The editor-in-chief received an email from author A regarding a recently published corrigendum by authors BCD, one of whom (author C) is a member of the journal’s editorial board. In this email, author A claimed that the corrigendum, which corrected some errors in an earlier article by BCD, was based on illicit use of privileged information, obtained by two of the authors (B and D) who were reviewers on two different versions of a critique submitted by author A, which pointed out these errors. In the email, author A requested that the corrigendum be retracted and that the journal “publish an editorial note that sets the record straight”.
The sequence of events was as follows. Author A’s critique was rejected by the handling editor, based in part on negative reviews and in part on the grounds that it was far too long and contained redundant and unnecessary material. One reviewer (B) invited a revised version. A second round of review led to the suggestion by reviewer D, that BCD publish an erratum acknowledging the errors uncovered by the submission, together with a further comment from author A. The handling editor in turn proposed that author A and authors BCD submit a joint manuscript acknowledging the errors and other points. Author A refused, on the basis that the information that authors BCD obtained was privileged, and therefore could not be appropriated. Author A informed the editor that the critique had now been submitted to another journal.
Authors BCD then proposed submitting a corrigendum, but the handling editor informed authors BCD of author A’s objection along with the admonition that authors BCD’s “only option is to wait for the critique to appear in print and publish a response to that”.
About 1 year later, authors BCD submitted the corrigendum, suggesting that sufficient time had elapsed to allow author A to publish the critique, and that “This seemed to us to balance the interests of author A against the ethical requirement to promptly correct errors that we are aware of in our published paper”. The original handling editor had since left the journal but recommended publication, and the recommendation was accepted by the editor-in-chief.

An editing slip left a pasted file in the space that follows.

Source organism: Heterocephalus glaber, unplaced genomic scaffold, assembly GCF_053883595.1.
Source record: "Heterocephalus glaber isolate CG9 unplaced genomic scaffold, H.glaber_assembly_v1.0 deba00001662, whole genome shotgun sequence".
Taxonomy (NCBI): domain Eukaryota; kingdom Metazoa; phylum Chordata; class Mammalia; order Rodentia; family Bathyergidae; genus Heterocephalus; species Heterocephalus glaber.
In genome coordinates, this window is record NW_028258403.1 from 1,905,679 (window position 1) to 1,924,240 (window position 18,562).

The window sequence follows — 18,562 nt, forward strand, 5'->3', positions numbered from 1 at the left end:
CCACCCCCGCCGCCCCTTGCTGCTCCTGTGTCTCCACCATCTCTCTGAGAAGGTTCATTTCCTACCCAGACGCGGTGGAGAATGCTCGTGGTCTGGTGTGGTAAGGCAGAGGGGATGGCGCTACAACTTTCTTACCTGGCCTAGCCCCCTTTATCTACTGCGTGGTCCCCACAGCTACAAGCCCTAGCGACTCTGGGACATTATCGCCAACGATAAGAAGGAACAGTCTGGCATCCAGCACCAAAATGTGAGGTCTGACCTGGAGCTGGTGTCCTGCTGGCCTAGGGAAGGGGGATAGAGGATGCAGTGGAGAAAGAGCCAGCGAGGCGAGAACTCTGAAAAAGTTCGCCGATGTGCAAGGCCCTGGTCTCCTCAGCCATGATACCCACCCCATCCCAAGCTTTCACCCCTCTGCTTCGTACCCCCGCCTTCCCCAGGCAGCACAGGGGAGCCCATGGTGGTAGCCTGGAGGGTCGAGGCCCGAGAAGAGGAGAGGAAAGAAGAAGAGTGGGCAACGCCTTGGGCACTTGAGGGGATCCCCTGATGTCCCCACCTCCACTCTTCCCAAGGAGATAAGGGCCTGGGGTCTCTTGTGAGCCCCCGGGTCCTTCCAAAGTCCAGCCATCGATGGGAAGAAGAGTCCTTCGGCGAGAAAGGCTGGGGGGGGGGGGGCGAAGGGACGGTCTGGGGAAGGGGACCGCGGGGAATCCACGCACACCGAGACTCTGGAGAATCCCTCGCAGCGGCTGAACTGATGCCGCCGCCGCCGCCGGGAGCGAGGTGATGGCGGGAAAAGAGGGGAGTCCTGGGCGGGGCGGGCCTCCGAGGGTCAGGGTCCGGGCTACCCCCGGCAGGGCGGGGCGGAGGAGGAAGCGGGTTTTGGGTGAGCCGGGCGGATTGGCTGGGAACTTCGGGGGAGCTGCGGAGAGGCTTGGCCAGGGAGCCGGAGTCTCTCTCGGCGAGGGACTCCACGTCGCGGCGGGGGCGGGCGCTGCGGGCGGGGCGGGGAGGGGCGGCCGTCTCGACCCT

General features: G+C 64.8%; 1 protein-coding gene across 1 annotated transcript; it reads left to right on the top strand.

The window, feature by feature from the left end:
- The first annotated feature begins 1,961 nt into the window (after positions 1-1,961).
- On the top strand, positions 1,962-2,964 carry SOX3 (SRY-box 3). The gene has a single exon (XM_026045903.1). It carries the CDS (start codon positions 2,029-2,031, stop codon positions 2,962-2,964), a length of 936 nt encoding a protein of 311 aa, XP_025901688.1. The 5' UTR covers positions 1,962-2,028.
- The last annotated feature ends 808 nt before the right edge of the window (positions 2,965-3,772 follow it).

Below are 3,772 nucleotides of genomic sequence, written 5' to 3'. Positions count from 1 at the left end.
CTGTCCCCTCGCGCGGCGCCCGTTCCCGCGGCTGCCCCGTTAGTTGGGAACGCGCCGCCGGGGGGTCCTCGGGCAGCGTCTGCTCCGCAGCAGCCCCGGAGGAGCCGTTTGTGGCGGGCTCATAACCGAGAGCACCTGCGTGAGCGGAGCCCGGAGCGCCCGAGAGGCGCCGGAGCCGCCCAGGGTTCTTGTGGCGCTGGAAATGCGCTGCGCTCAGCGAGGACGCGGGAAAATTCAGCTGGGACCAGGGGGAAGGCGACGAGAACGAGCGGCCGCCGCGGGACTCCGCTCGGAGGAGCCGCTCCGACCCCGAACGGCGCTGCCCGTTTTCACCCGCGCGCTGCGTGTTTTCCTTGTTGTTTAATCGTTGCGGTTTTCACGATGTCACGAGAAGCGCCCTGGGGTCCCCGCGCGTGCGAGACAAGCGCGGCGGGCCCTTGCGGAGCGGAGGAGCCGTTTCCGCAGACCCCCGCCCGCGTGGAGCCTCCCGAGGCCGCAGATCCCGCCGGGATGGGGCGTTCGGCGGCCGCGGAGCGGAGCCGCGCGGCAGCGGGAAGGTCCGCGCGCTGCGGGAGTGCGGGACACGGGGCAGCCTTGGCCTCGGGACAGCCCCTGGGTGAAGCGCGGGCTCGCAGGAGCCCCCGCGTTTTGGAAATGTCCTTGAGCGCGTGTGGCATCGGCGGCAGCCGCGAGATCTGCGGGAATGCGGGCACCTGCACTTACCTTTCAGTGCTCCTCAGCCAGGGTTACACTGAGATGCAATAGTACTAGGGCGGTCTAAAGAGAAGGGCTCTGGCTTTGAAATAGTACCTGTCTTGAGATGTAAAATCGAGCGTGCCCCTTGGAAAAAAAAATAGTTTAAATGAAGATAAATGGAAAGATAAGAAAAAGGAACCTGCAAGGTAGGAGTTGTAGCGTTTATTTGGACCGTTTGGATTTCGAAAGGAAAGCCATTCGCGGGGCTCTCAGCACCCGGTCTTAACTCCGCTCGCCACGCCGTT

Authors BCD’s corrigendum acknowledged that the errors were “called to our attention” by author A. When notified of author A’s email complaint, authors BCD proposed to submit a second corrigendum to supersede the first one, and would cite author A’s critique, which had now appeared in another journal. This proposal was rejected by author A on the grounds that authors BCD had appropriated author A’s ideas.
There are several complications.
1. Author A’s manuscript was a direct critique of authors BCD’s earlier article, but author A did not consult with authors BCD before submitting it. However, author A nominated author B as a potential referee.
2. Authors BCD did not inform author A that, despite authors A’s objection, they later submitted the corrigendum, nor did the handling editor at the time inform author A that the corrigendum had been submitted and later that it had been accepted.
3. Although author A informed the handling editor that the critique had been submitted elsewhere, author A did not apprise the editor of its progress.
4. Authors BCD did consult with the editors of the journal at each step.
- What is the appropriate balance between two conflicting ethical principles: the need for authors BCD to correct an error in their work versus the need to maintain the confidentiality of privileged information?
- Is retraction of the corrigendum warranted?
- Is authors BCD’s proposal of a second corrigendum a reasonable solution?
- Are there other actions that should be taken?
The Forum suggested that an addition could be made to the correction, citing author A's published work. The journal should take some of the blame for not finding an acceptable solution for the publication of author A's original critique and perhaps issue an apology to that effect
The Editors are grateful for COPE's advice, which they followed. An addendum was published which (1) cited author A's published work and (2) expressed regret that the editors were unable to agree with author A on an acceptable solution for the publication of A's original critique in the journal.